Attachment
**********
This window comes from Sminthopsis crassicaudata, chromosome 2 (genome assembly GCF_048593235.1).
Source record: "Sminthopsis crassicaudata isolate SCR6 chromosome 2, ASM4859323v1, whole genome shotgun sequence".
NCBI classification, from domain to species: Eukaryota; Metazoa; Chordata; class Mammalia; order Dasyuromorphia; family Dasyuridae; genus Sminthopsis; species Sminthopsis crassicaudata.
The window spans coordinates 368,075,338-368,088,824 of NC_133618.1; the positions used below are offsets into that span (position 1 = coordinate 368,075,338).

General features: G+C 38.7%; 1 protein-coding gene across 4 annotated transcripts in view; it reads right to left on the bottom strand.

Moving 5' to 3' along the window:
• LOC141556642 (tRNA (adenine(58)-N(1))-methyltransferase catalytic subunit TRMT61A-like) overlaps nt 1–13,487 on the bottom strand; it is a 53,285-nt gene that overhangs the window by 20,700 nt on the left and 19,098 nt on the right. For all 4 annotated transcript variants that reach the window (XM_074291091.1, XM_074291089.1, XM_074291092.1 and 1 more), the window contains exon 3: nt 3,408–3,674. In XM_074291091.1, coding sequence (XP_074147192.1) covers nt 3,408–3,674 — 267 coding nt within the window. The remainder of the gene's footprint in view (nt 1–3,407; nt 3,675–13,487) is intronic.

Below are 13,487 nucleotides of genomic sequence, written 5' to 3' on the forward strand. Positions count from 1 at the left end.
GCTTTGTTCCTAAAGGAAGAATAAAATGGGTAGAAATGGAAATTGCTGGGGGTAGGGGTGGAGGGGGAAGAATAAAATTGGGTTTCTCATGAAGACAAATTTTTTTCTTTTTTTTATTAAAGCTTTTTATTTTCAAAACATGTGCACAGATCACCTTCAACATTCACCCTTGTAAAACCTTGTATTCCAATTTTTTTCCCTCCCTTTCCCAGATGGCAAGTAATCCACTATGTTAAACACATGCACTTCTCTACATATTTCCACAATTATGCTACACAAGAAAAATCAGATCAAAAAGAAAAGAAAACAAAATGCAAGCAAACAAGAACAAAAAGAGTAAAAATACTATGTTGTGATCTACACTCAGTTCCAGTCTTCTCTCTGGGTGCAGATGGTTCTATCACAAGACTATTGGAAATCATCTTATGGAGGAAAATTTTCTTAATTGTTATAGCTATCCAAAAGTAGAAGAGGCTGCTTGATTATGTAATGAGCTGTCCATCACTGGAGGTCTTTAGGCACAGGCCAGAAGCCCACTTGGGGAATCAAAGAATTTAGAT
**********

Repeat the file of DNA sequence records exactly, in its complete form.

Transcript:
This window comes from Sminthopsis crassicaudata, chromosome 2 (genome assembly GCF_048593235.1).
Source record: "Sminthopsis crassicaudata isolate SCR6 chromosome 2, ASM4859323v1, whole genome shotgun sequence".
NCBI classification, from domain to species: Eukaryota; Metazoa; Chordata; class Mammalia; order Dasyuromorphia; family Dasyuridae; genus Sminthopsis; species Sminthopsis crassicaudata.
The window spans coordinates 368,075,338-368,088,824 of NC_133618.1; the positions used below are offsets into that span (position 1 = coordinate 368,075,338).

General features: G+C 38.7%; 1 protein-coding gene across 4 annotated transcripts in view; it reads right to left on the bottom strand.

Moving 5' to 3' along the window:
• LOC141556642 (tRNA (adenine(58)-N(1))-methyltransferase catalytic subunit TRMT61A-like) overlaps nt 1–13,487 on the bottom strand; it is a 53,285-nt gene that overhangs the window by 20,700 nt on the left and 19,098 nt on the right. For all 4 annotated transcript variants that reach the window (XM_074291091.1, XM_074291089.1, XM_074291092.1 and 1 more), the window contains exon 3: nt 3,408–3,674. In XM_074291091.1, coding sequence (XP_074147192.1) covers nt 3,408–3,674 — 267 coding nt within the window. The remainder of the gene's footprint in view (nt 1–3,407; nt 3,675–13,487) is intronic.

Below are 13,487 nucleotides of genomic sequence, written 5' to 3' on the forward strand. Positions count from 1 at the left end.
GCTTTGTTCCTAAAGGAAGAATAAAATGGGTAGAAATGGAAATTGCTGGGGGTAGGGGTGGAGGGGGAAGAATAAAATTGGGTTTCTCATGAAGACAAATTTTTTTCTTTTTTTTATTAAAGCTTTTTATTTTCAAAACATGTGCACAGATCACCTTCAACATTCACCCTTGTAAAACCTTGTATTCCAATTTTTTTCCCTCCCTTTCCCAGATGGCAAGTAATCCACTATGTTAAACACATGCACTTCTCTACATATTTCCACAATTATGCTACACAAGAAAAATCAGATCAAAAAGAAAAGAAAACAAAATGCAAGCAAACAAGAACAAAAAGAGTAAAAATACTATGTTGTGATCTACACTCAGTTCCAGTCTTCTCTCTGGGTGCAGATGGTTCTATCACAAGACTATTGGAAATCATCTTATGGAGGAAAATTTTCTTAATTGTTATAGCTATCCAAAAGTAGAAGAGGCTGCTTGATTATGTAATGAGCTGTCCATCACTGGAGGTCTTTAGGCACAGGCCAGAAGCCCACTTGGGGAATCAAAGAATTTAGAT